The Chinese government is creating a city with twice the population of France

Just another day in Beijing. Image: Getty.

Here in Blighty, the idea of a London of 10 million people still leaves government officials rocking back and forth in terror. So how would they react, one wonders, to the idea of a city of 130 million.

No, that's not a typo. From the South China Morning Post:

"Every administration since Deng Xiaoping's has taken on an ambitious economic project that defines its legacy. For President Xi Jinping, that project is to link 130 million people across Beijing, Tianjin and Hebei province into a single megalopolis, the so-called Jing-Jin-Ji region.


"The thinking behind the policy is probably to turn a vast region with a lot of potential for economic development into a third pole of growth" rivalling [the Shanghai and the Pearl River Delta regions]," said Hongyi Lai, an associate professor of political economy at the University of Nottingham's School of Contemporary Chinese Studies."

Just to be clear, 130 million is a lot of people. The proposed megacity would be the tenth most populous country in the world, just ahead of Japan. It’s nearly four times the population of Tokyo, currently the world’s largest metropolitan area. You could fit everyone from Britain and France in there, and still find room for the Estonians. It’s big

Slightly disappointingly, the plan seems to be more about economic integration, rather than one solid urban block stretching for 400km. Beijing is the Chinese capital - but it’s both poorer and less open to the world than the two delta regions. This development plan is meant to correct all that.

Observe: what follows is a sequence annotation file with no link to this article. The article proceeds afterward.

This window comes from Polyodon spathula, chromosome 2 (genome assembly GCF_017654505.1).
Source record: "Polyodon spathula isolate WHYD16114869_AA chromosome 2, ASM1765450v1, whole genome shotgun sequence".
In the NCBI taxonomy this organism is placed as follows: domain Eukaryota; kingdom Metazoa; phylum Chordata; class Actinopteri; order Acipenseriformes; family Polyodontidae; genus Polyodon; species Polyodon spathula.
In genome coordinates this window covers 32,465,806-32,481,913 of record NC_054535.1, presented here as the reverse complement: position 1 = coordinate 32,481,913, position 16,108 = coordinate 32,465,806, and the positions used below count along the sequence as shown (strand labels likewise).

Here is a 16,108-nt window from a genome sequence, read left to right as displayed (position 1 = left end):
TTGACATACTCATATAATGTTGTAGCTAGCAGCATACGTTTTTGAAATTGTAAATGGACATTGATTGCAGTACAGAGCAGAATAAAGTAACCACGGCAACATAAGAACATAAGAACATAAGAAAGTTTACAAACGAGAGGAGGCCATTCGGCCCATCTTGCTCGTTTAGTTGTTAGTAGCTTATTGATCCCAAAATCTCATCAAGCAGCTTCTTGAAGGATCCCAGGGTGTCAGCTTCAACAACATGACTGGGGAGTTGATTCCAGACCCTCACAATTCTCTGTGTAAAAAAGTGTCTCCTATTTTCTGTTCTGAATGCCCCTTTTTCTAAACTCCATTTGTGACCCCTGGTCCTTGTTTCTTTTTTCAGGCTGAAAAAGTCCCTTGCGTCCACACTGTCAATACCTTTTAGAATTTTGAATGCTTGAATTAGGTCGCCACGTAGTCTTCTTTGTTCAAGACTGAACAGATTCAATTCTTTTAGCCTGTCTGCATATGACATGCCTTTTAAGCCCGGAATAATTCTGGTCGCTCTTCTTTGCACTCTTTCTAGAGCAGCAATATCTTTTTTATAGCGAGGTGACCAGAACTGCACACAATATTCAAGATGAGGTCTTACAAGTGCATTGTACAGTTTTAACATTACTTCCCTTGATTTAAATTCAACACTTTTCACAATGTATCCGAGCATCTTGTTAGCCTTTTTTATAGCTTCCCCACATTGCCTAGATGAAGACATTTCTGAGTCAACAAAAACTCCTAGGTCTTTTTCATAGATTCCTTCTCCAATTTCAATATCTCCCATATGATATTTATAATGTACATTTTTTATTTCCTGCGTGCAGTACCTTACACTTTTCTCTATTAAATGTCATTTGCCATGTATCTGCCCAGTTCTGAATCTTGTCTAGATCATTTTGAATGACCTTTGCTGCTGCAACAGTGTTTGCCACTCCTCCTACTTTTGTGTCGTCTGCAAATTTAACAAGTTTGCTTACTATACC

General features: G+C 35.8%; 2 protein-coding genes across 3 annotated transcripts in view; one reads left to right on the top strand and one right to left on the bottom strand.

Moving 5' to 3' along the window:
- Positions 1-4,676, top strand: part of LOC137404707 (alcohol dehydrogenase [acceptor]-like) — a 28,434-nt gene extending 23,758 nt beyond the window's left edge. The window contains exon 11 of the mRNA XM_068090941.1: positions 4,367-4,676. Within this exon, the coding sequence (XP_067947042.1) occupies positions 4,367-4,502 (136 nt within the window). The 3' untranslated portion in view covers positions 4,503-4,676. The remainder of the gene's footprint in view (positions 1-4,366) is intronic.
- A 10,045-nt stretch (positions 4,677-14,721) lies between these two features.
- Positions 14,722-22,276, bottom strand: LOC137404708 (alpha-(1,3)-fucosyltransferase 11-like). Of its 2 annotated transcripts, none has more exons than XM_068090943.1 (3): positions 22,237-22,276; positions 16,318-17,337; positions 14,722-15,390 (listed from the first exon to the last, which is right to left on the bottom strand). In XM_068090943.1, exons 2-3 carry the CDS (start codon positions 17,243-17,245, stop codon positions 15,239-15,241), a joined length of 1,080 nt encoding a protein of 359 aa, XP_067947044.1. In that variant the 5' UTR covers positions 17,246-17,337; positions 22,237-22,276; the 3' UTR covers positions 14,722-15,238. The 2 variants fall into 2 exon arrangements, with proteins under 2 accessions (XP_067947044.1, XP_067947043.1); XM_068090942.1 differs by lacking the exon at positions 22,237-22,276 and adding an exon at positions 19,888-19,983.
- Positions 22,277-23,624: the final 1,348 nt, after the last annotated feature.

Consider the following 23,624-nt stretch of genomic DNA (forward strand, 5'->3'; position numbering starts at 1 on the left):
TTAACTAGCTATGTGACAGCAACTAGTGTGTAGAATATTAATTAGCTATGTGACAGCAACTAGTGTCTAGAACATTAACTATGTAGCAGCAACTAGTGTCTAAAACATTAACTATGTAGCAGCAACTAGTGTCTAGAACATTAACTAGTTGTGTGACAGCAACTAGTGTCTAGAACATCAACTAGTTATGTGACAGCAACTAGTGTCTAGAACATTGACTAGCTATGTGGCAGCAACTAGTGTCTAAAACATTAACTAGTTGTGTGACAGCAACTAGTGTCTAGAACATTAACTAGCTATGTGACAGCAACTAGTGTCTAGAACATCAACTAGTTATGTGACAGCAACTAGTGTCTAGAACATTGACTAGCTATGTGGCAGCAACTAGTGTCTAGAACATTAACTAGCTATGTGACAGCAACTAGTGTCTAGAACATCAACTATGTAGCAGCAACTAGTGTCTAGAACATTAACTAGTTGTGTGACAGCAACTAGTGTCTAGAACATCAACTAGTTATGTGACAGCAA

And doing so will involve a lot of investment in urban infrastructure all the same. Stage one will be the creation of a “Beijing seventh ring road” (which will be, confusingly, the sixth ring road around the city), some 2,190km long. Extension of Beijing’s subway and light rail networks to neighbouring cities is on the cards, too. In all, the project is expected to cost a nifty 42 trillion yuan (£3.9trn).

This isn’t the only major bit of urban integration underway in China. In 2011, the Daily Telegraph reported that China was planning to merge the nine major cities of the Pearl River Delta, next to Hong Kong, into a single metropolitan area. The “Turn The Pearl River Delta Into One” was expected to include 150 separate infrastructure projects to connect the cities’ transport, energy, water and telecommunications networks, at a cost of some 2 trillion yuan (£190 billion). The result would be a single metropolitan area containing 42 million people in an area twice the size of Wales.

The report was swiftly denied – but that hasn’t stopped the Shenzhen subway network from moving ahead with plans to extend to neighbouring cities such as Dongguan and Huizhou some 90 miles away. It can only be a matter of time before a city somewhere in China finally takes Tokyo’s crown.


What's actually in the UK government’s bailout package for Transport for London?

Wood Green Underground station, north London. Image: Getty.

On 14 May, hours before London’s transport authority ran out of money, the British government agreed to a financial rescue package. Many details of that bailout – its size, the fact it was roughly two-thirds cash and one-third loan, many conditions attached – have been known about for weeks.